Seriously – if there was some way to educate the public (both fertile and infertile), the problems we could both solve and avoid!
And that is something that is comforting to me right now. In many ways, I feel like a stressed out, fat, failure that’s as always, maintaining my sanity and sense of humor at all times. However, I know that every day, through my job, my own advocacy work, social media and my blog, I’m doing something that I’m passionate about inside and out. Whether it’s my son’s music class, a Facebook post, a dinner party, a family member, at Resolve’s Night of Hope, I Believe Video Contest or the many, many people I talk to through Fertility Authority, I’m doing something I believe in. And that’s educating others on infertility.
Even in the midst of stress and agita (an Italian word I so love), I get numerous emails from people thanking me for my honesty, or helping them get a second opinion, or encouraging them to just go to the doctor in the first place. I mention this not as I, “I’m awesome! Look at me!” I mention it because hearing that I’ve helped or inspired anyone has comforted me during this crazy time more than I can say. When you celebrate the day of your birth, there’s nothing more satisfying than knowing a few people out there are actually glad you exist.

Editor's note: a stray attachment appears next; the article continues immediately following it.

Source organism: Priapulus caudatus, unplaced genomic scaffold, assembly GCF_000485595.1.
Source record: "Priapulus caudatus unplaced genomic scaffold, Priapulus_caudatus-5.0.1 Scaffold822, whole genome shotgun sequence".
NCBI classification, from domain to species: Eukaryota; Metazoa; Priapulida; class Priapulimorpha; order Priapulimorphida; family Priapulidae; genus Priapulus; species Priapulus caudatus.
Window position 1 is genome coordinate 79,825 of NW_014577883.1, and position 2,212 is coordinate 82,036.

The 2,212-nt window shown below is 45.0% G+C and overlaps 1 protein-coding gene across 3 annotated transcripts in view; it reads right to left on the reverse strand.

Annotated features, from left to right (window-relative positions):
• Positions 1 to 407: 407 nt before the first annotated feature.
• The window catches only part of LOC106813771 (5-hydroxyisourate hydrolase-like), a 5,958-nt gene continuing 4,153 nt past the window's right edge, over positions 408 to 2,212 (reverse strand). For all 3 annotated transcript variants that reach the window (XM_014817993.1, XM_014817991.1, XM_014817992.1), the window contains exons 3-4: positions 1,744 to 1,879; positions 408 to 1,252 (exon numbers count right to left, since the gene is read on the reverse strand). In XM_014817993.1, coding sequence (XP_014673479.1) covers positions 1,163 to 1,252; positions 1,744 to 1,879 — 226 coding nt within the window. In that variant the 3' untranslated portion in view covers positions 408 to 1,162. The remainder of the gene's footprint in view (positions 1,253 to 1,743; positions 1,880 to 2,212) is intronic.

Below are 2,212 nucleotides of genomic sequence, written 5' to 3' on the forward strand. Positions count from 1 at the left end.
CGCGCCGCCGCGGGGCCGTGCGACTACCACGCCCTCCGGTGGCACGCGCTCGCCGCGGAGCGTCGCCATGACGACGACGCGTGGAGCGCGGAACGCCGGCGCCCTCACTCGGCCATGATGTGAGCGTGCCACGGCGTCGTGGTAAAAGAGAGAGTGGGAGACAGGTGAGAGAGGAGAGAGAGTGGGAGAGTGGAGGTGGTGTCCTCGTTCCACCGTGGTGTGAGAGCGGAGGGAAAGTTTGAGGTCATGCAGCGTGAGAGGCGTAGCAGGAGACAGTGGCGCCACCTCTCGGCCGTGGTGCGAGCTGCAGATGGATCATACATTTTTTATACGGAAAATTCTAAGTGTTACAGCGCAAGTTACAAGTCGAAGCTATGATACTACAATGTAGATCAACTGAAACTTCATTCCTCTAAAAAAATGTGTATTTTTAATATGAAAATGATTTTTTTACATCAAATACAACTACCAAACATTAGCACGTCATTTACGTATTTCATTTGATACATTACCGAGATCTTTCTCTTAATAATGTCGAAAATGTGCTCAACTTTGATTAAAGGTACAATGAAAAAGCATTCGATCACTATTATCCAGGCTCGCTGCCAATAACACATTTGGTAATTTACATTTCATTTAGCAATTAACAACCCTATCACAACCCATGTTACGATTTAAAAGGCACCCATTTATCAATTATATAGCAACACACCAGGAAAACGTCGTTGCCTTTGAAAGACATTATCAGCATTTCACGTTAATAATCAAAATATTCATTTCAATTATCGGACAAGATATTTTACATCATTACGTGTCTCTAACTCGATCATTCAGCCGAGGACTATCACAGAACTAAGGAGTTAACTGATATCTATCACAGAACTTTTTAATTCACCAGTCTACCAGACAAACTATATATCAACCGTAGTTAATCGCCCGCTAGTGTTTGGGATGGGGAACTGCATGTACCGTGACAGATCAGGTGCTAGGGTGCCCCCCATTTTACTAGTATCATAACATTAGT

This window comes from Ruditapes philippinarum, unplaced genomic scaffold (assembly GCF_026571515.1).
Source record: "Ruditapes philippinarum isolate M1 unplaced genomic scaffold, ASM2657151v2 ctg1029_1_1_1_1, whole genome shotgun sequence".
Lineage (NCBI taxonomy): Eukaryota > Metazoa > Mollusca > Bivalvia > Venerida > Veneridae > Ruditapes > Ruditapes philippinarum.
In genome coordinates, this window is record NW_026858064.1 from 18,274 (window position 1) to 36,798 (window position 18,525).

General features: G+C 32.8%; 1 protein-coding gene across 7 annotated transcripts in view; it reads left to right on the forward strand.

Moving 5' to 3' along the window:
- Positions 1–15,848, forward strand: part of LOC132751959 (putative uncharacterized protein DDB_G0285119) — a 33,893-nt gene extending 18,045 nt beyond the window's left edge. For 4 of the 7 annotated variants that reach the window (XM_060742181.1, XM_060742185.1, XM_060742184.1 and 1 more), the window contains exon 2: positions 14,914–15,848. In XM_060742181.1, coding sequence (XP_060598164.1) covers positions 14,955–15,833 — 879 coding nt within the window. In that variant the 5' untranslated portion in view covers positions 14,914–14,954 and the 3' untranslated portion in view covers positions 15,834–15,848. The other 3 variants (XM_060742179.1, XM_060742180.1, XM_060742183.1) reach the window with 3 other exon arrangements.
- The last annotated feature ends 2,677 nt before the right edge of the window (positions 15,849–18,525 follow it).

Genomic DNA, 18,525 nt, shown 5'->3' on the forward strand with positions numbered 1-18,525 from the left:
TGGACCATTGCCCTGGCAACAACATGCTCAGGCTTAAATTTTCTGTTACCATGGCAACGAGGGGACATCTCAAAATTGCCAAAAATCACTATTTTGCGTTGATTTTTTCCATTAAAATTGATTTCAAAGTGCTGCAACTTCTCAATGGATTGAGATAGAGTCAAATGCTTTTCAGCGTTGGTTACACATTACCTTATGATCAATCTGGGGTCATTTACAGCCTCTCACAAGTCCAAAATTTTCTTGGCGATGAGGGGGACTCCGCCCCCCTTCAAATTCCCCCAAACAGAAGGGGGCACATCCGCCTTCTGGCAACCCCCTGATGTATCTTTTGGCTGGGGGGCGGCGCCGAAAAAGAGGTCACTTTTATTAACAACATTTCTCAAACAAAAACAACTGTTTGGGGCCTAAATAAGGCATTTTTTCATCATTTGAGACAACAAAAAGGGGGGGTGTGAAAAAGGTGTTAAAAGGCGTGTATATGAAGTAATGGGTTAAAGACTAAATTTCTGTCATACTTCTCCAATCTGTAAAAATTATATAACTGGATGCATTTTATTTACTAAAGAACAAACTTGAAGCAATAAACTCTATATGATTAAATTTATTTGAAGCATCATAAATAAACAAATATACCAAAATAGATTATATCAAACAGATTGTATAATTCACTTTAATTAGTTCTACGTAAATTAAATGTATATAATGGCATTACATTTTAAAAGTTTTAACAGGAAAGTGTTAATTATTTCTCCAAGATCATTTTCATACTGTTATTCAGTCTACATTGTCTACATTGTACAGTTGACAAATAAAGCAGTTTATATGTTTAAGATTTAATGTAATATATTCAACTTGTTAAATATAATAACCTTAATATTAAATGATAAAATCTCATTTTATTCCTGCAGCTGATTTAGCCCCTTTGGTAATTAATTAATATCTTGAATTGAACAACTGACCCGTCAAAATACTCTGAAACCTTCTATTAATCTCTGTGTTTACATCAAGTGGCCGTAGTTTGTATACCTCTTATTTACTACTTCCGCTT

I talk about this a lot and I cling to it often: When things are tough, no matter the issue, it’s better to focus on the positive and wrap yourself in that. I’m alive, I have a loving and fun husband, I have my adorable son after trying and hoping for so long (and who I adore more than anything), I have very funny supportive friends, I have a loving family and I have the infertility community, which I’m honored to be a part of. Truly. It’s a club I wouldn’t have elected to join but they are some of the strongest, bravest, most compassionate group I’ve ever known and I’m proud to stand with them.
So whether it’s educating young women on exploring freezing their eggs, advising older women about which doctor will see them with their own eggs or exploring donor eggs or surrogacy, or telling someone that we don’t yet have the technology to impregnate them by using a recently deceased person’s ashes, I continue to push forward. Thank you for pushing me along with you.
Tuesday, September 17, 2013
Whenever you ask yourself, “Where is Jay? Why hasn’t she blogged in a while?” (Not that any of you have actually asked yourself this question but humor me for a moment), I want you to picture me sitting at my desk at Fertility Authority fielding such questions and comments as:
“I’m calling about fraternity treatment.”
“I mean – doesn’t EVERYONE have Chlamydia???’
“I don’t have fallopian tubes. Can the sperm work around that though so I can get pregnant naturally?”
“I need futility treatment.”